29 29 © Life Cycle Engineering 2011 Key Process CategoriesPrinciples and Culture Processes Optimization Sustainment Themes Build Alignment and Partnerships Definition and Discipline Key Business Processes Proactive Management and Planning Enhancing Systems and Processes LevelsKey Process Areas (KPA) Class World Class Excellence Proactive Emerging Reactive 1 2 3 4 5 No vision of the future Highly siloed organization Adversarial functional relationships Coordination poor or non-existent Motivation and morale low Absenteeism and turnover high No goals and objectives Ad hoc processes and procedures High variability in work execution Workforce skills lacking Ineffective performance measures Errors and failures are norm No leadership Autocratic management Budget compliance management Limited or ad hoc planning No continuous improvement effort Reacting to events is the norm None Initial vision statement exists Communication plan between silos Early signs of coordination Motivation and morale variable Absenteeism and turnover high Initial Strategic business plan exists Cascading goals and objectives Moderate to high variability in work Skills training program evolving Minimal performance measures Senior leadership missing Traditional hierarchical management Planning is minimal and isolated Limited efforts at problem-solving Reactive events decreasing Focus shifting from survive the day Need for change acknowledged Leadership becoming involved Some employee involvement Workers accept Vision statement Partnership agreements established Moderate inter-function coordination Motivation and morale improving Absenteeism and turnover moderate Effective strategic plan used well Cascading KPIs established & used Work variability decreasing Workforce skills improving Effective performance measures Executive sponsor committed to Rx Management team resistance First attempts using natural teams Growing mutual trust at all levels Reactive events becoming exception Focus shifting from now to future Leadership committed to change Workforce involved in change First signs of workforce ownership Vision statement provides focus Seamless functional coordination Full employee involved in operations Motivation and morale high Absenteeism and turnover minimum Open, honest communication Standard processes & procedures Non-value activities eliminated Loss and waste minimized Variability tightly controlled Performance trends at or near goals Workforce skills enable success Executive team leads plant team Management team committed to Rx Increasing use of work teams Mutual trust firmly established Reactive events are rare Performance management in place Leadership empower workforce Workforce embraces change Strong, active leadership Clear, concise vision and mission Universally shared values Effective, cascading goals Full integration of business functions Empowered, motivated workforce Reliance on natural work teams Proven, standard processes Roles & responsibilities known by all Negligible variation in work practices Accountability is accepted part of job Employees’ contribution rewarded Natural work teams self-directed Full integration of functional groups Strategic business plan governs Detailed tactical operating plan Effective universal communications Cascading KPIs effectively measure Asset utilization is optimum Risks are known and well managed Budgets are activity-based Culture of continuous improvement All decisions are data-driven Stretch model in-place for workforce Executives leads CI and example Real-time performance feedback Loss elimination institutionalized Seek perfection is workforce’s mantra Maturity Matrix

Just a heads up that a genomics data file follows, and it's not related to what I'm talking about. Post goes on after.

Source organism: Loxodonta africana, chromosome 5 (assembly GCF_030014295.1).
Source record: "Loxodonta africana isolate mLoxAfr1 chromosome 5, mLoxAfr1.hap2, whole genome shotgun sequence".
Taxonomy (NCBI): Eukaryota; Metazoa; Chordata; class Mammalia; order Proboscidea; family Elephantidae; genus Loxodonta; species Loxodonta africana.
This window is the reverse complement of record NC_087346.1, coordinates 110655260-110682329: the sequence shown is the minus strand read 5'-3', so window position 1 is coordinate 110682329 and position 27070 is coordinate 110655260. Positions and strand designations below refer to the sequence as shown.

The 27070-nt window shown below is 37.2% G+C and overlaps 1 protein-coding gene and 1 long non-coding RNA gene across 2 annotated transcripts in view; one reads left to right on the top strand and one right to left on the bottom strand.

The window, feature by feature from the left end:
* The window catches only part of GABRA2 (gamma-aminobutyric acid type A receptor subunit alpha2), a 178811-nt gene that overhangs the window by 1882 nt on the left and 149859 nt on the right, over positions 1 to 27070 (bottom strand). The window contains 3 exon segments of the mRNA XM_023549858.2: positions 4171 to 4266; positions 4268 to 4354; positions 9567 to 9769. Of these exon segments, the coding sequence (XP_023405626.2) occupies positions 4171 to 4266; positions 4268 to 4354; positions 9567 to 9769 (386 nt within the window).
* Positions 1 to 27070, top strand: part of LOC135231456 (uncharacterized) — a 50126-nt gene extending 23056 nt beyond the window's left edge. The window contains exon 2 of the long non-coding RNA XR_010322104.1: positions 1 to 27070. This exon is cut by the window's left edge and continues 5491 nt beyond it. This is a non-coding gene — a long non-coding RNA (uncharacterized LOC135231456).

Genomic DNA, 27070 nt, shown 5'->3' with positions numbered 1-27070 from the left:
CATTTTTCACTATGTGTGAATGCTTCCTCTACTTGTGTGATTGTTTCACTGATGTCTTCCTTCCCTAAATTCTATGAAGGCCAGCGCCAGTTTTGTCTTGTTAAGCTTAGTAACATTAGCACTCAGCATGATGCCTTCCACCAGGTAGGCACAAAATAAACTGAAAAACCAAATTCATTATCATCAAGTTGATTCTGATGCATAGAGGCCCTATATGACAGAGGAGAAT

30 30 © Life Cycle Engineering 2011 Educate Involve Employees Stabilize Standardize Eliminate Waste Operations Excellence Reliability Excellence Integrate Value Stream Operational Excellence Organize First Contact Observe Unaware Prepare for Change Business Excellence Assess Seek Perfection Best-in-Class Integrate Supply Chain

31 31 © Life Cycle Engineering 2011 First Steps A journey to Business Excellence starts with: –A holistic, truthful assessment of your current state –Take nothing for granted, question everything –Develop a roadmap for the future – start with the basics and build upon them –Have a real sense of urgency – but do not be in a hurry Do not forget the workforce – your real asset –Effective change management and employee involvement is crucial to success –Remember that change cannot be mandated

32 32 © Life Cycle Engineering 2011 Conclusion Reliability is a fundamental requirements of business excellence – its not optional –Business policies and practices –Work processes, procedures and practices – Workforce development and empowerment –Physical assets Reliability is holistic. It cannot be limited to select functions or its focus limited to a few variables Business Excellence powered by ReliabilityBusiness Excellence powered by Reliability

33 33 © Life Cycle Engineering 2011 Thank you for your attention Questions?